The thing is, though, what happens when we cannot do that? When PTSD stays in unconsciousness? What do we do? And also depth psychology? I don't think you actually, you episodes talked a lot about that is that psychology studies and analyzes unconsciousness, and they say that it's not possible for us to accurately interpret our unconsciousness. So I'm gonna use another example. I have a couple who comes in after the wife was found having an affair. So the couple is committed to make their marriage work. And the husband is desperate to get reassurance from his wife. And he wants her to tell him that I love you. And the wife says that she does feel the love for him. She does want to say that and yes, she cannot say so. Why do you think that is? Is that because that because she has PTSD? She was abused by her father. And so if she says that horrible words, she will feel like it's too risky for her to to get that vulnerable. Or is that from her culture were hurt in her culture people do not expressed their affection like that. So we don't know, right? We don't know if that's PTSD or a cultural thing. So that's what I mean mean by PTSD and unconsciousness that, how do we deal with that?
Shane Birkel 10:16
Yeah. And it's interesting in that, to take that example, the person themselves often doesn't even know why they're struggling to say, I love you, or whatever the situation is, you know, because they haven't brought it to the level of their consciousness. I mean, I can, you know, relate, I've gone, you know, I can I feel this at moments, you know, I start getting really upset or angry about something. And sometimes I'm not even sure why or like, you know, I think that I'm upset at my wife or something. But it feels much more complicated than that, because I think there's so much going on. Right?
Heawon Hake 10:52
Yeah, exactly. Yeah. So, you know, neuroscientists, they tell us that we have about five to 7% consciousness, or and then 95% to 93%. On consciousness of our brain. Yeah. So I educate my clients. So because we cannot be sure the interpretation, I cycle educate them about that. I think it's important for clients to realize that, you know, a lot of times they think that they know, their partner so well, especially like if they personalize why their partner does or say things that they they know, you know, I know why he does this, or I know she's doing this to bug me, you know, I have a client who is 50 years old wife, she volunteers to help her neighbor who is 80 years old man. And spending time that her husband doesn't feel comfortable. He feels like she's spending too much time. And he believes he's sure that she is doing this to aggravate him. Right. So I, again, as I said, I educate them, both of them, and then bring out the fact that she lost her both apparent and buyer. She was at the at home with them at the time. And she was not able to help. And she had to watch them perish and fire in horror. So to me, my interpretation about this is that she is grieving, and helping herself helping her free by helping her neighbor. Am I sure? No, I'm not. I am suggesting that is a possibility, or a probability, which then expands her husband's consciousness that can help him become more humble, and more curious.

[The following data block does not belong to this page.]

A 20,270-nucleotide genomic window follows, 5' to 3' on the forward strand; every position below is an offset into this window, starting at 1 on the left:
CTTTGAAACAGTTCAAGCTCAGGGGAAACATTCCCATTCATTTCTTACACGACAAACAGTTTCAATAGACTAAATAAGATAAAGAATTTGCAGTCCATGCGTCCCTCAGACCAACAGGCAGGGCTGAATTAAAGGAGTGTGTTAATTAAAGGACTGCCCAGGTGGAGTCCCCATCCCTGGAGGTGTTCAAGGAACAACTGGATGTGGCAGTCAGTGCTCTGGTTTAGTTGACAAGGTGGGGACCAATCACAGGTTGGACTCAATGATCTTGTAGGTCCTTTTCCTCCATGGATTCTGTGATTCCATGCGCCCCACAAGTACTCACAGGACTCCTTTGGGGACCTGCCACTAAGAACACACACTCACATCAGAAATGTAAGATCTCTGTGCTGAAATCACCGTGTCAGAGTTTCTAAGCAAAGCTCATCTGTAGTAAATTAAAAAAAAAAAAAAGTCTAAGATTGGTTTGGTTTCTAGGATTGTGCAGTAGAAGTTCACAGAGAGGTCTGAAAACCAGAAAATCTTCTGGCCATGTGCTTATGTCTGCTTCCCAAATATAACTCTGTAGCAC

Shane Birkel 13:08
Right. Right. Well, and the interesting thing with couples, too, is that both people's unconsciousness are coming into it. So you're, you're talking about her reality. But there's also the meaning that we could make about his reality. Which is why why do you think that your wife doing something nice for another person means that she's trying to, you know, do something mean to you?
Heawon Hake 13:32
Right, right. Yeah. I mean, we can go into so many different ways. Right, right. And I think that's, that's a nice thing about including that 95% unconsciousness in our work. So to help clients get a better feel for 95%. I asked them to think about, like, I asked him questions, like, stop beating your heart right now. And they do that. Oh,
Shane Birkel 14:06
sorry, your heart from beating Yeah, yeah. Or
Heawon Hake 14:09